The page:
In this case we are talking specifically about serotonin and melatonin. Serotonin is the “feel good” hormone while melatonin is the “sleepy time” hormone. Our bodies have been designed to produce these hormones with the abundance or lack of sun. Even horses respond to the daylight hours like; "physical activity, body temperature, heart rate, blood pressure, hormone levels, sleepiness, and more all undergo rhythmic undulations over the 24-hour period in response external cues, including light."* (Read: How Does Light Impact Horses)

Here is how it works in my simplified version. When the sun enters your eyes in the morning, it triggers the production of serotonin causing us to wake up. When the sun is gone, the body begins producing melatonin  signaling the body to enter sleep mode (and continues to produce this until the sun enters our eyes again).

During the winter, many people typically leave for work when it’s dark and leave for home when it’s dark. This wreaks havoc with our natural body rhythms. Which causes some to suffer from the winter-time blues. Not to mention you don't have as much time to ride your horse, which we all know is our therapy.

The other problem with depression, is that many people turn to food to help “comfort” this feeling of sadness. Not only that, but the stress associated with feeling down causes us to harbor excess calories and fat.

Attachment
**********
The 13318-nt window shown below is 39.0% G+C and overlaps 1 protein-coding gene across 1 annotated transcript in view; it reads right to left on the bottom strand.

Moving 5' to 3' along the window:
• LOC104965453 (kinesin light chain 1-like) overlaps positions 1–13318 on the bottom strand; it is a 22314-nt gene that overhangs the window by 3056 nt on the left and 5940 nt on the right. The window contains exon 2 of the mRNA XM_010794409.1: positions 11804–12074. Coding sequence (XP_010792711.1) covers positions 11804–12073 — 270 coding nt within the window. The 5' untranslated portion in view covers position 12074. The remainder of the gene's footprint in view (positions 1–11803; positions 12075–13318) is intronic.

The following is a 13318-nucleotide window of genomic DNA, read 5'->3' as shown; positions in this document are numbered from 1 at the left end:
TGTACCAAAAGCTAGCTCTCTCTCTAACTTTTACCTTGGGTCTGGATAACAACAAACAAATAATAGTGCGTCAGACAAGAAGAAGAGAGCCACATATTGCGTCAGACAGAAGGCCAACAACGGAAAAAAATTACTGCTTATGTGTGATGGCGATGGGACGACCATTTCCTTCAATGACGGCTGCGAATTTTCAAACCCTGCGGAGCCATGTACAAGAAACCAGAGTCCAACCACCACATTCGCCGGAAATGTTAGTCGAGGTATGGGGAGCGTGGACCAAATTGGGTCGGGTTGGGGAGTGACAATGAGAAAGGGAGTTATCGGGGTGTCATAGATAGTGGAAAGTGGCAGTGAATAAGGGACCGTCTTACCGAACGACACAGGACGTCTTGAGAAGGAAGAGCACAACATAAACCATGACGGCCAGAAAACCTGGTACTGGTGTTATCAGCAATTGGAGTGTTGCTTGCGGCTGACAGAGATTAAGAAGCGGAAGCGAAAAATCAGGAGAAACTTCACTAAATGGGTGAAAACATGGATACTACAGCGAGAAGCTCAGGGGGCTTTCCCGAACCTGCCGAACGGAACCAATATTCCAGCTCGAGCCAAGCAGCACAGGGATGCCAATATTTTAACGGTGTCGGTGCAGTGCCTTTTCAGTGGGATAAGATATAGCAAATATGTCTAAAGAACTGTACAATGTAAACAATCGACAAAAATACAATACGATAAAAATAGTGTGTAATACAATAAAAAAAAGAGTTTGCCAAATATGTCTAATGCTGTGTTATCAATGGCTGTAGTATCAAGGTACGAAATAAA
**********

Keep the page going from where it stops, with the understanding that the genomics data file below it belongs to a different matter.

Is there any hope?

I’ve compiled a list of tips that can help you combat these winter-time blues and to prevent you from packing on those extra pounds.

  1. Get rid of the junk food. There is just nothing healthy about anything in a package that is loaded with addatives and preservatives. So just don't buy it then it won't be in the house. This is the only way I can succeed. Success begins at the store. Learn to shop the outside ilses. Choose healthier snacks to have readily available. Like fresh fruits and veggies. I love my Thrive Life freeze dried fruits and veggies because they give me that crunch like a chip or cracker that I so love. They are addative and preservative free, picked ripe and have more nutrition than dehydrated, plus you can rehydrate them. I use them in smoothies daily. If you want to know more about how to get these quality freeze dried foods contact me at sherry@heartinyourhand.com
  2. Eat properly. Make sure you choose foods that are nutritionally dense. Think leafy, green vegetables, high quality proteins, foods with Omega Fatty Acids, and healthy fats. Choosing high quality foods will keep you fuller longer (so you don’t crave junk) and you won’t need to eat as much to feel satiated. Yes, these foods might seem more expensive, but because you are eating less, it actually makes it more economical in the long run! Plus the long term health benefits will cause you to spend less at the doctors office and what about how much better you will feel. What is that worth?